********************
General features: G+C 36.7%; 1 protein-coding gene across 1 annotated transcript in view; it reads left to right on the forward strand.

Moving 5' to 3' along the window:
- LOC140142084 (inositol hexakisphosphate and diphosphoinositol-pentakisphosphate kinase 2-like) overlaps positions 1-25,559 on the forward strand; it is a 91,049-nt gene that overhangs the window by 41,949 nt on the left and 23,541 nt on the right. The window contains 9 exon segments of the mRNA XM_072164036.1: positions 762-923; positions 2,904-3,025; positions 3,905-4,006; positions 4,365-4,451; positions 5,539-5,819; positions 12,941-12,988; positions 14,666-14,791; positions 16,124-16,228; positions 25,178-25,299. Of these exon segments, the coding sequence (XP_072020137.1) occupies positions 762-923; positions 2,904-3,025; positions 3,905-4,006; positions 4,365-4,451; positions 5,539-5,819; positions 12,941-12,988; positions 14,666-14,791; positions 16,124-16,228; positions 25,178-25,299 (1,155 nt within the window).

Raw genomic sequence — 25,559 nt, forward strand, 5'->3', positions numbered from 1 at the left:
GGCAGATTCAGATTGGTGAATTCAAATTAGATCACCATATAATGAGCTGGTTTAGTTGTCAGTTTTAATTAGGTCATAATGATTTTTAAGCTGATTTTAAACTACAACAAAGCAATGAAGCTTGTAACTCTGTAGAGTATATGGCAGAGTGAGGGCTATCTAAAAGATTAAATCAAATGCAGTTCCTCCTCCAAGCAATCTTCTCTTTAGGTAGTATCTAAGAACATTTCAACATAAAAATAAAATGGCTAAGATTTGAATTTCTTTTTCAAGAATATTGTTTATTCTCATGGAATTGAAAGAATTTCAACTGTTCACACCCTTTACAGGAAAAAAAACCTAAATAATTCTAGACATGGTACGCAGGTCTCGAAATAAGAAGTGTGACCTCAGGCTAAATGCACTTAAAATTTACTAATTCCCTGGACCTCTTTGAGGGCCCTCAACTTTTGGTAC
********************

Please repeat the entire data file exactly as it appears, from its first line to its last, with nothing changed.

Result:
General features: G+C 36.7%; 1 protein-coding gene across 1 annotated transcript in view; it reads left to right on the forward strand.

Moving 5' to 3' along the window:
- LOC140142084 (inositol hexakisphosphate and diphosphoinositol-pentakisphosphate kinase 2-like) overlaps positions 1-25,559 on the forward strand; it is a 91,049-nt gene that overhangs the window by 41,949 nt on the left and 23,541 nt on the right. The window contains 9 exon segments of the mRNA XM_072164036.1: positions 762-923; positions 2,904-3,025; positions 3,905-4,006; positions 4,365-4,451; positions 5,539-5,819; positions 12,941-12,988; positions 14,666-14,791; positions 16,124-16,228; positions 25,178-25,299. Of these exon segments, the coding sequence (XP_072020137.1) occupies positions 762-923; positions 2,904-3,025; positions 3,905-4,006; positions 4,365-4,451; positions 5,539-5,819; positions 12,941-12,988; positions 14,666-14,791; positions 16,124-16,228; positions 25,178-25,299 (1,155 nt within the window).

Raw genomic sequence — 25,559 nt, forward strand, 5'->3', positions numbered from 1 at the left:
GGCAGATTCAGATTGGTGAATTCAAATTAGATCACCATATAATGAGCTGGTTTAGTTGTCAGTTTTAATTAGGTCATAATGATTTTTAAGCTGATTTTAAACTACAACAAAGCAATGAAGCTTGTAACTCTGTAGAGTATATGGCAGAGTGAGGGCTATCTAAAAGATTAAATCAAATGCAGTTCCTCCTCCAAGCAATCTTCTCTTTAGGTAGTATCTAAGAACATTTCAACATAAAAATAAAATGGCTAAGATTTGAATTTCTTTTTCAAGAATATTGTTTATTCTCATGGAATTGAAAGAATTTCAACTGTTCACACCCTTTACAGGAAAAAAAACCTAAATAATTCTAGACATGGTACGCAGGTCTCGAAATAAGAAGTGTGACCTCAGGCTAAATGCACTTAAAATTTACTAATTCCCTGGACCTCTTTGAGGGCCCTCAACTTTTGGTAC